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June 28, 2019

Best of the States

AP Analysis: EPA data says US air quality is slipping; EPA regulation could make it worse

Washington science writer Seth Borenstein knew the U.S. Environmental Protection Agency was not going to notify anyone when it posted new data on the nation’s air quality for 2018, but he knew where it would be posted. He also knew that the Trump administration was poised to replace an Obama-era clean-air rule with a new regulation that was friendlier to coal-fired power plants, so he kept checking for the agency’s data.

When the data finally showed up, Borenstein teamed with New York-based Health and Science data journalist Nicky Forster to evaluate the data, put it in context and run it by scientists. Forster even pointed out errors that the EPA was forced to correct.

Their persistence made AP the first to report that the annual number of days of poor air quality in the U.S. had increased for the second year in a row, after decades of improvement. The story ran on the eve of the EPA’s announcement of its loosened regulation, undermining the rationale for the new standards with the government’s own numbers. Trump’s new rule, experts told the AP, could turn what is so far a modest backslide into a deadly trend.

For diligent reporting and sophisticated analysis to hold a federal agency accountable for its data and regulatory policy, Borenstein and Forster earn this week’s Best of the States award.

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June 21, 2019

Beat of the Week

(Honorable Mention)

‘How is this OK?’: US military struggles with reforms on kids’ abuse

for revealing that despite mandated reforms, the Pentagon still struggles to provide justice when the children of service members sexually assault each other. Acting on a tip to Dunklin, their story describes the case of a 13-year-old boy accused of molesting at least 10 younger children on a U.S. Air Force base in Japan. The girls’ mothers say Air Force officials showed little urgency to offer counseling or investigate. “How is this OK?” asked a mother who locked her kids indoors. https://bit.ly/2XZXbSf

June 14, 2019

Beat of the Week

(Honorable Mention)

Source work leads to scoop on new mass facility for immigrant children

for breaking news that the U.S. government is opening a mass facility for migrant children in Texas and considering detaining hundreds more youth at three military bases, adding up to 3,000 beds to the overtaxed system. Acting on a tip from a key source, Burke left other news organizations scrambling, and she had details no one could match, including the number of beds planned for each new facility amid a wave of new arrivals, and context about the two deaths of children inside the system. https://bit.ly/2K8NJc4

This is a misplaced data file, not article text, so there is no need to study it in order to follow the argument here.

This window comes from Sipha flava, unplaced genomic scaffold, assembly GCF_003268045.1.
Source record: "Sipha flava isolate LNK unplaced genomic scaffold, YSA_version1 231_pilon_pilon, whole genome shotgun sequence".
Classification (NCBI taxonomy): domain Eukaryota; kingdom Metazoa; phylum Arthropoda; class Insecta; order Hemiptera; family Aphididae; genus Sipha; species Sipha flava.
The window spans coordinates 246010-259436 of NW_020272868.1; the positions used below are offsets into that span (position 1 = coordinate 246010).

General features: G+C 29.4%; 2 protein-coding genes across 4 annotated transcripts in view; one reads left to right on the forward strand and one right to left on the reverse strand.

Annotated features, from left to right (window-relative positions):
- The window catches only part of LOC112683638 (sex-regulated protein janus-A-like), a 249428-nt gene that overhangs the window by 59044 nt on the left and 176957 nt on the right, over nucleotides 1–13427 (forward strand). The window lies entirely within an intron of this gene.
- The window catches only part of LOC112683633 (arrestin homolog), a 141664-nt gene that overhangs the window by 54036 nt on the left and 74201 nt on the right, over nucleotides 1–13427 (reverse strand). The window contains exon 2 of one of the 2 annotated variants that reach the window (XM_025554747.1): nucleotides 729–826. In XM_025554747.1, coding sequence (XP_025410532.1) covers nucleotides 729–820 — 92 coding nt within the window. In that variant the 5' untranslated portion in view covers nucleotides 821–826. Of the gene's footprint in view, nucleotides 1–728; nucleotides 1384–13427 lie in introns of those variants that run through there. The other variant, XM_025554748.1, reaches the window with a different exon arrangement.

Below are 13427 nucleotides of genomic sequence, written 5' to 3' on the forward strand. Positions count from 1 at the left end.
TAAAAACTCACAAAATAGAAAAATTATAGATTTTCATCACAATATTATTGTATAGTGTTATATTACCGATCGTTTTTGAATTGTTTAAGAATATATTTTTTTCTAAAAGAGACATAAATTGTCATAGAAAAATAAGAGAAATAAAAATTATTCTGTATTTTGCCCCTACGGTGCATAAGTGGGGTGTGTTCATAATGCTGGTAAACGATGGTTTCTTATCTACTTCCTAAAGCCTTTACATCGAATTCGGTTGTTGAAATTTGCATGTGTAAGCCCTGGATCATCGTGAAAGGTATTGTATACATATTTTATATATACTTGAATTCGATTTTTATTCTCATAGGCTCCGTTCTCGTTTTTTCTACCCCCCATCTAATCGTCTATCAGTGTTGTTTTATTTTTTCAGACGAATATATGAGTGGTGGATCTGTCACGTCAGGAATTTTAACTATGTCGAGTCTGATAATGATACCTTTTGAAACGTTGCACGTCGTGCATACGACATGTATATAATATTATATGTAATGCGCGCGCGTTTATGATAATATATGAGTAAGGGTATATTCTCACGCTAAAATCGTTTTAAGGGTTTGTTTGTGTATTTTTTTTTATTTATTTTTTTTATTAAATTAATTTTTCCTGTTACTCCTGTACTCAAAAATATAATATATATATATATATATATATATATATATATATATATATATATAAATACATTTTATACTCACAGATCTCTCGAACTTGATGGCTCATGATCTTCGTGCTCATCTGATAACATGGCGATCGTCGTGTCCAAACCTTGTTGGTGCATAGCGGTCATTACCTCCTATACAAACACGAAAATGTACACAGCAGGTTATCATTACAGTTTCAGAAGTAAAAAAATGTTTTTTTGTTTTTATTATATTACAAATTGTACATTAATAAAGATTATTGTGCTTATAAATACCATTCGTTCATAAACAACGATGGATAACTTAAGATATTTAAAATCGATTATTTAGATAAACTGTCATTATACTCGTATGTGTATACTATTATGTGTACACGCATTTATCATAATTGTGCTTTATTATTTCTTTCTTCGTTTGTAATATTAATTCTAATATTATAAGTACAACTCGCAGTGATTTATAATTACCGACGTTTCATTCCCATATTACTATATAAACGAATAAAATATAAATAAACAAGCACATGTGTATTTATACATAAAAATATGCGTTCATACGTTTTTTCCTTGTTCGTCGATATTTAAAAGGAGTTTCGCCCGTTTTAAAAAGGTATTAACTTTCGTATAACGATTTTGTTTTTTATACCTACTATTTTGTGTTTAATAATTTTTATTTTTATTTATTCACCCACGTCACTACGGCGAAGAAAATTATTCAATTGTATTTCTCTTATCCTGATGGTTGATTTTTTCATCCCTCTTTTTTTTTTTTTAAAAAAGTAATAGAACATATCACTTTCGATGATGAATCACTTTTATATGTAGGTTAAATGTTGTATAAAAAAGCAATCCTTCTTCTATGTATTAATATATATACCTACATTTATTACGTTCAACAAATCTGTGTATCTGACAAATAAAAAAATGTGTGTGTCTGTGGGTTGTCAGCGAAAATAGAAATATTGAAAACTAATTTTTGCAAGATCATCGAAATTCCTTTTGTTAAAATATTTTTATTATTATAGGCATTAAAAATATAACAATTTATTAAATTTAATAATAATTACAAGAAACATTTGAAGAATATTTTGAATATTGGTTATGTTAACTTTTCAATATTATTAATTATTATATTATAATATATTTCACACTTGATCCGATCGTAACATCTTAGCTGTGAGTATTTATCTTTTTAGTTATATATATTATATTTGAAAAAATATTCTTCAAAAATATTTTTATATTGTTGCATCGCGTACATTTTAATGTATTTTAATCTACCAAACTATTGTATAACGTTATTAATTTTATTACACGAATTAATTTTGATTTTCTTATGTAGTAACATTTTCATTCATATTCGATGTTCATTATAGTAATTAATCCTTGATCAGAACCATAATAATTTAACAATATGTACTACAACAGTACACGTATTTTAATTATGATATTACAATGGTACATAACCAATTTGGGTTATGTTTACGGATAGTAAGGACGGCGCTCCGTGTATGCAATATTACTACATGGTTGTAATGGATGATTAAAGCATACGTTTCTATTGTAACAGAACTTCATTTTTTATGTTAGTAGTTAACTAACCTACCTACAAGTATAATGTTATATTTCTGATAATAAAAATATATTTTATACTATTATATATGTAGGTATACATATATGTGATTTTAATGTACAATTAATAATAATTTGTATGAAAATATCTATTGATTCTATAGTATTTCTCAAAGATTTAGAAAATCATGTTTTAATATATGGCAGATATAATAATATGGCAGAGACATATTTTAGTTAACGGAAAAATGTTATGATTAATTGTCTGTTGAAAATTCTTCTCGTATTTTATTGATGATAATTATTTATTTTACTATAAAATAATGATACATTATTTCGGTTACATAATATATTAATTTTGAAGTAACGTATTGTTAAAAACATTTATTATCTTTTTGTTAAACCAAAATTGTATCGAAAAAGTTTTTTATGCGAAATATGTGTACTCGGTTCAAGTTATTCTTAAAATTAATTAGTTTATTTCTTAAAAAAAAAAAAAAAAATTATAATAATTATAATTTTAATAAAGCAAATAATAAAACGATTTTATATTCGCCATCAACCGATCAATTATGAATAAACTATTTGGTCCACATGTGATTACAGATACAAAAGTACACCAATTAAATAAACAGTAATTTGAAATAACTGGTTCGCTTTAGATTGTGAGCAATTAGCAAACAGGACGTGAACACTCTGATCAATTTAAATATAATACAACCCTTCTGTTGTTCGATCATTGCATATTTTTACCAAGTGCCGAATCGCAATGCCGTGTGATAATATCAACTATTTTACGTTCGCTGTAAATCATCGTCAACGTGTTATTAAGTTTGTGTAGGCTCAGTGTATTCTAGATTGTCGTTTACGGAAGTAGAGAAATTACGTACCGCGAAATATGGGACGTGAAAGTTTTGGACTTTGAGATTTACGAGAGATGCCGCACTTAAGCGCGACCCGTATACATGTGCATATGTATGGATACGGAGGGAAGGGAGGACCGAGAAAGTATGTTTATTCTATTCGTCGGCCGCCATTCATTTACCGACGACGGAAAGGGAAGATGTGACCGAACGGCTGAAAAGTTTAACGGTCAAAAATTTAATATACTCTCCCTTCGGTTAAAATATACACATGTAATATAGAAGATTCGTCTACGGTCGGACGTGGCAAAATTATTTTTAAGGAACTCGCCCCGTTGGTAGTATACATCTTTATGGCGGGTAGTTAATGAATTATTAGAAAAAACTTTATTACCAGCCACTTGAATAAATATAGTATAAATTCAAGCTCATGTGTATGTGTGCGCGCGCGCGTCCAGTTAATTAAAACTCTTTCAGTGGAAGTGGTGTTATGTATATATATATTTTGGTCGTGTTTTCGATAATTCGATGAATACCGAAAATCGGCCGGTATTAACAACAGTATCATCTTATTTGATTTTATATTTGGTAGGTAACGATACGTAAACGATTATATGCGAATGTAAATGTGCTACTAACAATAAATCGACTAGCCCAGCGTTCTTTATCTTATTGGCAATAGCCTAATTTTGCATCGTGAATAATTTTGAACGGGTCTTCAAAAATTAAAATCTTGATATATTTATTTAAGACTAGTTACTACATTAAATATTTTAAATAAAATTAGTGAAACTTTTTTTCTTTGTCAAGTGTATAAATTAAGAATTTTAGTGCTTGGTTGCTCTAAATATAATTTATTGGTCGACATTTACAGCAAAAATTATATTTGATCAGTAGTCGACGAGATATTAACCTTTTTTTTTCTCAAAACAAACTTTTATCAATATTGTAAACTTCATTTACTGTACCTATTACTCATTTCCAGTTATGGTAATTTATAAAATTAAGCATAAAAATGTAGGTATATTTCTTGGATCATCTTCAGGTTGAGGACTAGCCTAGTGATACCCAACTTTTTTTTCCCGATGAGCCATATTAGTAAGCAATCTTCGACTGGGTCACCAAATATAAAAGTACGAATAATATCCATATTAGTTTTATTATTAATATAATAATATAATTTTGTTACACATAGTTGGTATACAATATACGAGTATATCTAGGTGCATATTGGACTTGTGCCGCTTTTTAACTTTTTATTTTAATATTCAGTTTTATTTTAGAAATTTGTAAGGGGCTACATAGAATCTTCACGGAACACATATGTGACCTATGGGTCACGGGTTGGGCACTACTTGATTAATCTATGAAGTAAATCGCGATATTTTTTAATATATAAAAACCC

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May 10, 2019

Best of the Week

Source development, persistence land AP scoop with clues to failed Venezuelan uprising

The plot was bold: Fuel a military uprising in Venezuela by shifting the loyalty of key leaders, putting them in opposition to President Nicolas Maduro. But the plan to help the U.S.-backed opposition leader backfired at the moment of truth, prompting an understandable reaction from press to find out what went wrong.

While most other media speculated, AP Andean News Director Joshua Goodman used dogged reporting and years of source development to break the untold story of how the Obama and Trump administrations missed golden opportunities to woo two generals that the White House said were central to the plan.

The story garnered major play among customers and APNews users, and even earned the attention of U.S. Sen. Marco Rubio, a driver of U.S. policy on Venezuela, who praised Goodman on Twitter.

For unearthing pivotal clues around a shadowy turn of international events, Goodman wins AP’s Best of the Week.

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April 26, 2019

Best of the Week

AP dominates all-formats coverage of historic release of Mueller report

The AP bulletin rocketed around the world just minutes after the release of the much-anticipated report by special counsel Robert Mueller: